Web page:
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The Pelagic Guarantee

June 20, 2011

A pelagic trip is a crapshoot. It’s probably the closest thing in birding to buying a lottery ticket and crossing your fingers.  You picks your day, you lays down your money – a not insignificant chunk of change – and you takes your chances.  Big Storm-Petrels are at 3:1.  Rare Pterodromas are 15:1.  Albatross?  If you have to ask…  Step right up folks, test your luck.

But the one sure thing on just about every trip out of any port on the Atlantic coast from April to September is the Wilson’s Storm-Petrel.  These little seabirds, impossibly small given the incredibly harsh world they live in, are easily the most numerous species on any pelagic voyage.  In fact, their presence is essential, as the best way to attract the special birds, the ones you hope to scratch off on your ticket, is to build up a nice tail of Wilson’s Storm-Petrels behind the boat, drawn to the Menhaden oil slick and fish guts like flies to… well.. Menhaden oil and fish guts.

They’re the party guests that always show up early and stay late, it’s just a good thing they’re so much fun to be around. This is especially true for the Shearwaters and Petrels that use them to find food, Storm-Petrels scattered across the seven seas, little Imperial probe droids dispersed throughout the galaxy to bring back information.  Food.  It just takes one to win the big bucks.

Dipping and diving behind the boat.

Joined by another… and another… and soon you’ve got a little armada trailing behind.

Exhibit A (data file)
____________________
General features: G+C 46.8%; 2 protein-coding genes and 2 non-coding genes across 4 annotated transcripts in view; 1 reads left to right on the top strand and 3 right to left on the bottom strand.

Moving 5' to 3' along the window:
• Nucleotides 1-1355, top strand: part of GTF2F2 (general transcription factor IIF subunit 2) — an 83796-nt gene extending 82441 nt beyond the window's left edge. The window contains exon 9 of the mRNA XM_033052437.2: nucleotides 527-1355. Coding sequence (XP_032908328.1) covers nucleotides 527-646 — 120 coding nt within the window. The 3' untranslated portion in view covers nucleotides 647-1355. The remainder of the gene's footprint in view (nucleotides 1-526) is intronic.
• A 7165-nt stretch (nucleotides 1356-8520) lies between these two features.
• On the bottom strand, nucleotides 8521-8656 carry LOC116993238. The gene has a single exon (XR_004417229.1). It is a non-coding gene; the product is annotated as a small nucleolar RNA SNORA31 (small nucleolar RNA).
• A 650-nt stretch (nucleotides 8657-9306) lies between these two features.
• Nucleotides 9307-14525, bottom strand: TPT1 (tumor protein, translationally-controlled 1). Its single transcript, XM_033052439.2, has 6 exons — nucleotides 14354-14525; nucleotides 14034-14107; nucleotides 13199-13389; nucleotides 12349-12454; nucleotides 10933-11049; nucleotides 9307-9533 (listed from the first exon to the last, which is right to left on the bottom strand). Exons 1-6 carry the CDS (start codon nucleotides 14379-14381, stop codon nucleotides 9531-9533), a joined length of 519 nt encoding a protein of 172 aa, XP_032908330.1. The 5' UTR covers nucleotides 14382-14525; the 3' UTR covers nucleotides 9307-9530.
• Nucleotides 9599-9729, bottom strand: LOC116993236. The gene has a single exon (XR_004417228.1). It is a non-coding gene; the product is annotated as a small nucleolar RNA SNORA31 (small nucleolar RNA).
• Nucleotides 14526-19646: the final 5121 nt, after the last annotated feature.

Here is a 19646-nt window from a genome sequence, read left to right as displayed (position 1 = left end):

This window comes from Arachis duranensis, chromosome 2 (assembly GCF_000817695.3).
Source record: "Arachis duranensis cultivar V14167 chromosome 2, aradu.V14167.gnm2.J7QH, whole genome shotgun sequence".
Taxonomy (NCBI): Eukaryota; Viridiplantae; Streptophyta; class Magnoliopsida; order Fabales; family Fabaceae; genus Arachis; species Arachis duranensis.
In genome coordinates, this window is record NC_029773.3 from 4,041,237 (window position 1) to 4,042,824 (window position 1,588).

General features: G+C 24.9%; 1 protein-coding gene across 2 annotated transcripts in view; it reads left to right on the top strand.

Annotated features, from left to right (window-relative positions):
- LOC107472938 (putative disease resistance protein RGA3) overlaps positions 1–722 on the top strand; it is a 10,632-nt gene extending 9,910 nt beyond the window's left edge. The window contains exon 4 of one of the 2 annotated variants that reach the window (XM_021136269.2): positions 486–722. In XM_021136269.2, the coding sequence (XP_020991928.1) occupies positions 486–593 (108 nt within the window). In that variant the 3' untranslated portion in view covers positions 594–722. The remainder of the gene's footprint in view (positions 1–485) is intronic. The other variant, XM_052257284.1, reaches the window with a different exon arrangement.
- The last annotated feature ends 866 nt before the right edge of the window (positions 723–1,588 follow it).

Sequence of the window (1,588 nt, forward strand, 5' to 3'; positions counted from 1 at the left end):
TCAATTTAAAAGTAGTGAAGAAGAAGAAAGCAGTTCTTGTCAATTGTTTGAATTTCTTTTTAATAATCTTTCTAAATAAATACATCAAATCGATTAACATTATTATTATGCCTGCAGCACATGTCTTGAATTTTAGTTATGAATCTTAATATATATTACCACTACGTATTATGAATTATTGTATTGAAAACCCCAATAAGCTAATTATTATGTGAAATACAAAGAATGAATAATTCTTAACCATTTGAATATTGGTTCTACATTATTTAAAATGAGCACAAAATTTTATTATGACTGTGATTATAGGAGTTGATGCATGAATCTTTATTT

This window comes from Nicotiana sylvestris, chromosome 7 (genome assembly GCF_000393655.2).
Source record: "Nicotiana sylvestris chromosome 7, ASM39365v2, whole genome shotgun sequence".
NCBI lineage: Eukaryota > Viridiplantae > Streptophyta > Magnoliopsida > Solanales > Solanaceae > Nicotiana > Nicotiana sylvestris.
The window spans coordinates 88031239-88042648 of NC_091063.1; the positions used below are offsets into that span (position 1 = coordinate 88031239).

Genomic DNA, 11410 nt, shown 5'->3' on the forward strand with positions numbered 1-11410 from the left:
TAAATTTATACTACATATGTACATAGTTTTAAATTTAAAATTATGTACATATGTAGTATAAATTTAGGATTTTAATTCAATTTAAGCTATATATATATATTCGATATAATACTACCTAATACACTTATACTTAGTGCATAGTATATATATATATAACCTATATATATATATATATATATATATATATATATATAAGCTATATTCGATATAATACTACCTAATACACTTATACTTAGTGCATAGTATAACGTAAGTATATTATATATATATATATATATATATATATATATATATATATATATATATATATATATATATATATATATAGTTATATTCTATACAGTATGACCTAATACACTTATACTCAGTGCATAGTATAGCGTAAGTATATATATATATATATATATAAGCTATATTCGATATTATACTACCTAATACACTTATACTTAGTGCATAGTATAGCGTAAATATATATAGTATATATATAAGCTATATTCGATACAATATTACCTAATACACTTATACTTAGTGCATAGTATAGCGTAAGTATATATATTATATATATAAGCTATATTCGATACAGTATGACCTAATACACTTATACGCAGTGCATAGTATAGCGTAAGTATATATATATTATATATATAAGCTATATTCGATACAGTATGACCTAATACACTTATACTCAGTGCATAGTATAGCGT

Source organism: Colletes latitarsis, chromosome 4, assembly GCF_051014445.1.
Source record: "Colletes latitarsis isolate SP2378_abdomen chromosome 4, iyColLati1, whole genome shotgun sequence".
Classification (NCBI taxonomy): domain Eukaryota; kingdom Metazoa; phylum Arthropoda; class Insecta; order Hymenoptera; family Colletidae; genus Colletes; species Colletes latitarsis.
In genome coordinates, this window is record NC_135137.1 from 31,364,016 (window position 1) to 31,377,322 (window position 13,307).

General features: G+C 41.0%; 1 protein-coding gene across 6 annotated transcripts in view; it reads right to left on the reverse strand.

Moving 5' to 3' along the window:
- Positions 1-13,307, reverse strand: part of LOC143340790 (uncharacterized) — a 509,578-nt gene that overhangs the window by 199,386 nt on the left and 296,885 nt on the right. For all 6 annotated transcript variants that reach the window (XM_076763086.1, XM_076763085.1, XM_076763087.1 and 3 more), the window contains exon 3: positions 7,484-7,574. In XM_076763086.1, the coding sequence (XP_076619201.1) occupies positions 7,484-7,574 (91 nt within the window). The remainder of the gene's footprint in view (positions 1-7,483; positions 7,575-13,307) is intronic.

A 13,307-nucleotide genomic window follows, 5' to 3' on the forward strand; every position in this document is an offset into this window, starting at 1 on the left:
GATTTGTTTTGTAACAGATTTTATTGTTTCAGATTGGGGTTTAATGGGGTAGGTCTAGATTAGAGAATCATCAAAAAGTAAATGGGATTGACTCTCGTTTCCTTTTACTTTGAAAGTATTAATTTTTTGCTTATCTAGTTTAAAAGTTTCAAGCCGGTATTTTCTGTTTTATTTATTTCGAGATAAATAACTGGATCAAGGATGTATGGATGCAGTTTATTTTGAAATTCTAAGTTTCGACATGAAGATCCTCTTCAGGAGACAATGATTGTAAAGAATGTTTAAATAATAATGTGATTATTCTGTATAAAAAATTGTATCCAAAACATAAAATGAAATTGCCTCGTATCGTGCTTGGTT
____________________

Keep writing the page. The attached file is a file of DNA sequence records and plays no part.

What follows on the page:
Pattering on the surface of the ocean alongside the boat like horseflies circling a pile of cow dung.

Much is made about the tippy-toe behavior of the Wilson’s Storm-Petrels; how it is this trait that gives the whole group their name.  It’s supposed to evoke Saint Peter walking on water, from whence “Petrel’ is derived.  They have wings though, so it’s less miraculous.  Other Storm-Petrels occasionally do the same, but it’s the long-legged Wilson’s, the most widespread of the family and possibly the most numerous bird on the planet, that has made it an art.

Pause into the wind, and leap forward, trailing globs of sea water behind.

As far as the pelagic lottery goes they’re akin to breaking even on a $3 scratcher.  But sometimes that’s enough to make your day anyway

  1. June 20, 2011 10:24 am

    It looks like a lot of those birds are molting their flight feathers.

  2. Nate permalink*
    June 20, 2011 7:20 pm

    @John- Yeah, these birds were almost exclusively in their pre-basic molts and missing most of their innner primaries. It’s a nice way to differentiate the adults from the first years though, the adults were molting and the subadults showed a complete wing.

  3. June 20, 2011 9:33 pm

    Storm-petrels as Imperial probe droids. Love it.

  4. Nate permalink*
    June 20, 2011 9:41 pm

    @Grant – Probe Droids! Not Drones. I knew I shouldn’t have trusted my shoddy memory!

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